The common sales pitch of AI is the potential to automate tasks, and let humans do what they do best: being inefficient.
Everyone has heard of AI, deep learning and machine learning in some way, shape or form. Businesses are racing to jump on this bullet train and investors are hungry for the latest bit of AI technology – as seen by the massive $15.2bn of Venture Capital going into AI startups in 2017 according to CB Insights.
Don’t let the copycats fool you!
VC’s and Financial Services have seen their fair share of chatbots and ‘Inspirobots’ in recent years. The latter is little more than pseudo-randomly generated terms, a far cry from the need specified in the Turing test, developed all the way back in 1950 – still not passed to this day.
Sue Xu, Managing Partner at Amino Capital said that “In Silicon Valley, it is common for venture capitalists to encounter fake AI startups” and this is no surprise. AI is powerful, but so is marketing. The cynics among us might say that some AI startups are ready to bluff investors on their supposed AI expertise in a manner that is only comparable to what is going on in the blockchain world. Despite this you can only hide among the noise and bluff an investor for so long – eventually, there will come a point where you cannot continue to hide your ROI among buzzwords and sub-par technology.
Do companies know whether their AI investments are going to the right places?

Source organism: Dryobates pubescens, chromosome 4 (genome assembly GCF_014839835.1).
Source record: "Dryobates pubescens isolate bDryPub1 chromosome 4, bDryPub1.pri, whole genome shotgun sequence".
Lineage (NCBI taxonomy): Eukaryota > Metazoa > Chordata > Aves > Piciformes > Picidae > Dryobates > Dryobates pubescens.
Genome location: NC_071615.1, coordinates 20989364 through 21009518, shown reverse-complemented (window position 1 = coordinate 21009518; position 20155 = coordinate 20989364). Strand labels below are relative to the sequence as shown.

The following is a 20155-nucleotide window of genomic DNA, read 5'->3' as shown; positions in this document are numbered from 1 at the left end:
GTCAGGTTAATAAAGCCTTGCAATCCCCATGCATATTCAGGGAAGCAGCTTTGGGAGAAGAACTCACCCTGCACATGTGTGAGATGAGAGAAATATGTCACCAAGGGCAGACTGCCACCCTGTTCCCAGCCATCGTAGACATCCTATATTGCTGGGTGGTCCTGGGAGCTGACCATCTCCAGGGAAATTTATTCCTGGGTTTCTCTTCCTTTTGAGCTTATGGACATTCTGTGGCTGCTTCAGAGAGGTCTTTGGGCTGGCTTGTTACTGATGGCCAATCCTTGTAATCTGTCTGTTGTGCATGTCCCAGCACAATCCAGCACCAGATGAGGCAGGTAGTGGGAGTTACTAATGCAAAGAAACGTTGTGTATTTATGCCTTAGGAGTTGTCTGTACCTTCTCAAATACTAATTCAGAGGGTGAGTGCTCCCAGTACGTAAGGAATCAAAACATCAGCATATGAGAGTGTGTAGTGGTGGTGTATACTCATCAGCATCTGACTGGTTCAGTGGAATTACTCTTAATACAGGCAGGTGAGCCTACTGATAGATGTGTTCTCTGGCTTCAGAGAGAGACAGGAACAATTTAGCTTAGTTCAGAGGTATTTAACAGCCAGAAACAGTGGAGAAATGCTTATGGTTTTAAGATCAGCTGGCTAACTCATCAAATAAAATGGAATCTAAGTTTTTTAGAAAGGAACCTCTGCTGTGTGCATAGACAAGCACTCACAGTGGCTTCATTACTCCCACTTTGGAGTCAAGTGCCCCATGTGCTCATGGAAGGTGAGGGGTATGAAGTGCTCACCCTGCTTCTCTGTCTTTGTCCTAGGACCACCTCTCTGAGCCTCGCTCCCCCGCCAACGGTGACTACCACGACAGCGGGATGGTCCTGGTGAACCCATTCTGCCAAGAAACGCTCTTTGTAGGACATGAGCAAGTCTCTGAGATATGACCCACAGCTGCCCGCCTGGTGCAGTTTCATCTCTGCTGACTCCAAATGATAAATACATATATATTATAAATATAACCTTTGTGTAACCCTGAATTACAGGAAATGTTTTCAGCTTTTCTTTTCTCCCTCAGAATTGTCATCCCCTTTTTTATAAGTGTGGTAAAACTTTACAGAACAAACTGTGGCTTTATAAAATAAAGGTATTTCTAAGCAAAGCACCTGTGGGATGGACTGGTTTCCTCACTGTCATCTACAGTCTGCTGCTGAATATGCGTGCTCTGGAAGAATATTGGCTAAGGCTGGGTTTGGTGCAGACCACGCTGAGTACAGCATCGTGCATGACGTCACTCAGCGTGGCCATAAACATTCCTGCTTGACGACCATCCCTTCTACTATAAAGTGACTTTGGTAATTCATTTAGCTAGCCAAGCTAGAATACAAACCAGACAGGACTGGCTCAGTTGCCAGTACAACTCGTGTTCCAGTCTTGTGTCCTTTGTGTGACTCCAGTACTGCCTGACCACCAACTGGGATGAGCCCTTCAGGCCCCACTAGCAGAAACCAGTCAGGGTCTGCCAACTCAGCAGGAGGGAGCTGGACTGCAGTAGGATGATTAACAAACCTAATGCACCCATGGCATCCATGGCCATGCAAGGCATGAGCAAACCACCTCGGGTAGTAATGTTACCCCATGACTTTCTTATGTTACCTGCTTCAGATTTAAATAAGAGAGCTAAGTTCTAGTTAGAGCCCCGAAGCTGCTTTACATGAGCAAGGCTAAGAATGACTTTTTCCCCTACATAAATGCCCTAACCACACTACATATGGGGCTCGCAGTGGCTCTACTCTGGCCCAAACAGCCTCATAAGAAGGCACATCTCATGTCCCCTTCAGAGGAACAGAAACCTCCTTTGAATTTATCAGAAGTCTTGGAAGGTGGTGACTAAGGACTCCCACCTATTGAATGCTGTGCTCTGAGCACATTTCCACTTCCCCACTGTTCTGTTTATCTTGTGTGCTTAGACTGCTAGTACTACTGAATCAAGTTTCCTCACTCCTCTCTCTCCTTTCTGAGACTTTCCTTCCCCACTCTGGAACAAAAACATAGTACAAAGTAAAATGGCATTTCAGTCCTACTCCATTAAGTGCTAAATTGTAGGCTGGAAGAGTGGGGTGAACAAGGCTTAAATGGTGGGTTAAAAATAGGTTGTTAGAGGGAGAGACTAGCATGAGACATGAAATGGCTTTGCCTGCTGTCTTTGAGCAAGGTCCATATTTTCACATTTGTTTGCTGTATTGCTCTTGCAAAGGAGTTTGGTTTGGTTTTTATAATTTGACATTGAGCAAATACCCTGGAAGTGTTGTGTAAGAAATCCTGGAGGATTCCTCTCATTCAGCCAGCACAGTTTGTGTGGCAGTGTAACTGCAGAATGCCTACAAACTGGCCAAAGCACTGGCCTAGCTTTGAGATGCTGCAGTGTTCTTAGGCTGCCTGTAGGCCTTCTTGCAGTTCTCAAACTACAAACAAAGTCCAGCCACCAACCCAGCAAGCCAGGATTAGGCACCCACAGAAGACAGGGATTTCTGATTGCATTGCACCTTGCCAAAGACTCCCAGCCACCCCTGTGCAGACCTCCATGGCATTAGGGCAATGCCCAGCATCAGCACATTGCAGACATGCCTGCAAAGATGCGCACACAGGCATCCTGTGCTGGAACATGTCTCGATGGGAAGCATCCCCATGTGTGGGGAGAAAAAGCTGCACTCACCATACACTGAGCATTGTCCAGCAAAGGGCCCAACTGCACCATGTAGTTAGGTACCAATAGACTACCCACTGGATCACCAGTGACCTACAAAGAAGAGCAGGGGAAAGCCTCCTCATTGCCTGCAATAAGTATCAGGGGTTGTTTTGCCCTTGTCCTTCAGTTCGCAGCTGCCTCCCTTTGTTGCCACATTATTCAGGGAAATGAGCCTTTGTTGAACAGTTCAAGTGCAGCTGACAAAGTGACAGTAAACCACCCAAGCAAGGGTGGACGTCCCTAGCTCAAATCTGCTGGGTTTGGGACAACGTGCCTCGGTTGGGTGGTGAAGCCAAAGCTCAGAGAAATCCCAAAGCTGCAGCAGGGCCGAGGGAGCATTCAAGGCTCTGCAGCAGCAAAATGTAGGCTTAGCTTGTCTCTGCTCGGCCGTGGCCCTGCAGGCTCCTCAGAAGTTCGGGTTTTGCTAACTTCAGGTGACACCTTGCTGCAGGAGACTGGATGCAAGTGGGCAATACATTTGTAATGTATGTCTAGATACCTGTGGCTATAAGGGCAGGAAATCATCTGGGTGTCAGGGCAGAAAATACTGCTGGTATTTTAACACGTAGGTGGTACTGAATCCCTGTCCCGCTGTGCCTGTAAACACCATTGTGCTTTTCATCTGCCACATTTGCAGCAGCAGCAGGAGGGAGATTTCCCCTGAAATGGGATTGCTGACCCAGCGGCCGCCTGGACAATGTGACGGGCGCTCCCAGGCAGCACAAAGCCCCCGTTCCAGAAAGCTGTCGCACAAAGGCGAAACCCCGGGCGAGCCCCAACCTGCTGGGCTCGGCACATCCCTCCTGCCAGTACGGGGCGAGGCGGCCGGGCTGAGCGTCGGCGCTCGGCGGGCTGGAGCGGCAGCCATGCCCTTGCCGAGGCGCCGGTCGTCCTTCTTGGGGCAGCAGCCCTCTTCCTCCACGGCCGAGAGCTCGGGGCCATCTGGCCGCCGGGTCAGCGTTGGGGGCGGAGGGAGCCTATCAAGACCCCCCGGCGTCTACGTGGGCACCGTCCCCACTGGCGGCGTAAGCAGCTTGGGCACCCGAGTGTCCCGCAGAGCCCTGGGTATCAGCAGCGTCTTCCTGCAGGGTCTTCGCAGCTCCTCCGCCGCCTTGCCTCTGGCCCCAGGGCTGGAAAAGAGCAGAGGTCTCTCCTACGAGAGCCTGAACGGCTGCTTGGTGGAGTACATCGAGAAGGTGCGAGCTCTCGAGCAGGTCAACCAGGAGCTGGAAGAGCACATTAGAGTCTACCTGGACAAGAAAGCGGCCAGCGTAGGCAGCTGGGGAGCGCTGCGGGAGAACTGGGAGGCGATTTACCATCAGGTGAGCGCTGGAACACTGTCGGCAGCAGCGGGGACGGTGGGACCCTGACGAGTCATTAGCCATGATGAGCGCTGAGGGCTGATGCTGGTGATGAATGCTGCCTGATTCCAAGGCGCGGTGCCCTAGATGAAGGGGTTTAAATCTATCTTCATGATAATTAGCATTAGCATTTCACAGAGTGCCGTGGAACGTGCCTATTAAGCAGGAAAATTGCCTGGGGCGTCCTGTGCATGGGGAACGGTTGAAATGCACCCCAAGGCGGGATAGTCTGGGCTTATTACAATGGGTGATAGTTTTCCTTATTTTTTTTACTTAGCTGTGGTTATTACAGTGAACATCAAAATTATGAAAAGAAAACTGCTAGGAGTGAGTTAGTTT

Are investors simply investing in instructing automated machines and missing AI’s real capability to learn, improvise and evolve like human beings? According to a McKinsey report, investment in AI has grown three-fold since 2013, with tech giants alone investing a massive $30bn last year.
According to Statista, 84% of enterprises believe investing in AI will lead to greater competitive advantages. However – a massive 41% of firms say they are uncertain about the benefits, so clearly there is a huge lack of understanding of how exactly this competitive advantage is actually meant to arise.
Can AI solve our process inefficiencies?
Unsurprisingly, the industries leading the AI race are High Tech, Telecoms and Financial Services. Their common feature: willingness to invest in the technology to tackle internal process inefficiencies and gain a competitive edge. While the early adopters take the stage with their driverless vehicles, robotics and fraud detections, where could we see AI next?
Healthcare, for example, remains rife with process inefficiencies and prime ground for neural networks. Yet, relative to Financial Services and Retail, Healthcare has a low AI adoption rate and maturity. We have seen the wearables and nurse bots, but there are powerful applications of AI operationally and medically such as in Radiology for visual pattern recognition. With sufficient investment, could AI in Healthcare reach beyond the current hype and improve key processes?
Estimates state that AI investment could reach $46bn by 2020 and you would be foolish to ignore AI’s potential to revolutionalise certain processes. However, how and when we will actually start seeing significant results are questions few can answer.